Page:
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$\int_\gamma z^n dz$ where $\gamma$ is the unit circle $|z|=1$ oriented counter clockise and $n$ is an integer. Hint: the answer will depend on $n$.

What I don't get about it is, if I just apply Cauchy's Integral Theorem, don't I just get $0$? How come I should get an answer that depends on $n$?

Thanks

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    $\begingroup$ I think what they mean is if $n$ is negative, like $n = -1$, for example. Then the integral is not just $\, 0$. $\endgroup$ – layman Oct 31 '14 at 3:16
  • $\begingroup$ What if $n$ is negative? $\endgroup$ – azarel Oct 31 '14 at 3:17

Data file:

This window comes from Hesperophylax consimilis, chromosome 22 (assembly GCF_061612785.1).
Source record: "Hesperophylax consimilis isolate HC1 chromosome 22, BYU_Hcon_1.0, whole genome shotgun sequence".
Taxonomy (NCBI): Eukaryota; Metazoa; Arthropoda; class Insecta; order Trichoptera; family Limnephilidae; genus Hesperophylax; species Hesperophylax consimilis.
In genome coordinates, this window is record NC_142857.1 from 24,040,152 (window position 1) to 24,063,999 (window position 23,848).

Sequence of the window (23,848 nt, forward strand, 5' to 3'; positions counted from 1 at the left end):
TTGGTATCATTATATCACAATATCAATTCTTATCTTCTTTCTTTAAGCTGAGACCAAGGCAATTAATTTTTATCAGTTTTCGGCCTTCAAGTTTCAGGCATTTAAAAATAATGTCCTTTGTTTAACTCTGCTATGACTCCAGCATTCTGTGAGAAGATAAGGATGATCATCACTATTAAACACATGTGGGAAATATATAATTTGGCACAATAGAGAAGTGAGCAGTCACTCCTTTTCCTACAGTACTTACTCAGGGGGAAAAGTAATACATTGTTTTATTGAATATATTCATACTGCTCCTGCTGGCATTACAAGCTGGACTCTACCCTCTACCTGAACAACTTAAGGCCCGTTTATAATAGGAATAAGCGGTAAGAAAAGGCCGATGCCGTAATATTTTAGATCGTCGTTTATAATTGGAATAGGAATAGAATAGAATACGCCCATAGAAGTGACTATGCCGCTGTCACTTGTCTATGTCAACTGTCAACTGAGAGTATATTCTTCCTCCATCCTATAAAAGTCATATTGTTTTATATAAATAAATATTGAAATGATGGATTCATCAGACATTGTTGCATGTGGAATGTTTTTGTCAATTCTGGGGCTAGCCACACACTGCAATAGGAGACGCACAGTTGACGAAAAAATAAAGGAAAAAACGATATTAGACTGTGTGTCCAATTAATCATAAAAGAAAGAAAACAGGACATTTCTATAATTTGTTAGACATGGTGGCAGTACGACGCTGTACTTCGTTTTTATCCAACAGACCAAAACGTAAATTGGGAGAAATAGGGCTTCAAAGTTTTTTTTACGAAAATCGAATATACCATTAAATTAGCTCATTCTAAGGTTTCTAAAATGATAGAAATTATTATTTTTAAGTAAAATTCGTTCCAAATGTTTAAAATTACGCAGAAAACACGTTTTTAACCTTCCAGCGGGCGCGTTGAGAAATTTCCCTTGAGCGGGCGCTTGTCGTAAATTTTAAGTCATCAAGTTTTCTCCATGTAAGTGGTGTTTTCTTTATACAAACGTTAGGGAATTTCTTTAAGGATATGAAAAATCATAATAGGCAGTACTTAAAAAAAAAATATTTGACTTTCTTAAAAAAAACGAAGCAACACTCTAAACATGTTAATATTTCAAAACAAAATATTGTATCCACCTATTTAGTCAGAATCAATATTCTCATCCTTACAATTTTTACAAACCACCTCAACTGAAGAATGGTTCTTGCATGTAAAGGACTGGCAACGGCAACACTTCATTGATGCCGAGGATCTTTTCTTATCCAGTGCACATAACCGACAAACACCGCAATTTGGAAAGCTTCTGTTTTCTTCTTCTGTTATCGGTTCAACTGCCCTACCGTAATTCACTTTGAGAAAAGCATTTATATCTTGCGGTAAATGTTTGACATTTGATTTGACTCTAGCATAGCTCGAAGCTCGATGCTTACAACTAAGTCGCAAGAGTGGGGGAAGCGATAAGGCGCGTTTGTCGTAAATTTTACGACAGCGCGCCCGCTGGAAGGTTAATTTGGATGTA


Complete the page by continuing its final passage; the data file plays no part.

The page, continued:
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When one parameterises the contour, one has that

$$ \oint\limits_{\gamma} z^n \; dz = i\int\limits_0^{2\pi} e^{i(n+1)\theta} \; d\theta = \frac{e^{i(n+1)\theta}}{n+1} \Bigg|_{0}^{2\pi} = \frac{e^{i2\pi(n+1)}-1}{n+1}. $$

The conclusion follows when one considers the cases $n=-1$ and $n\neq -1$.

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  • $\begingroup$ But when $n=-1$ the integral is classic and is equals to $2\pi i$, how can you explain this in your computations? $\endgroup$ – DiegoMath Oct 31 '14 at 3:36
  • $\begingroup$ @DiegoMath What happens to the RHS when $n=-1$? $\endgroup$ – Gahawar Oct 31 '14 at 3:40
  • $\begingroup$ Wow, I understanding now, you are considering the case $n\neq-1$ and assume the case $n=-1$ as I've mentioned, am I right? $\endgroup$ – DiegoMath Oct 31 '14 at 3:55

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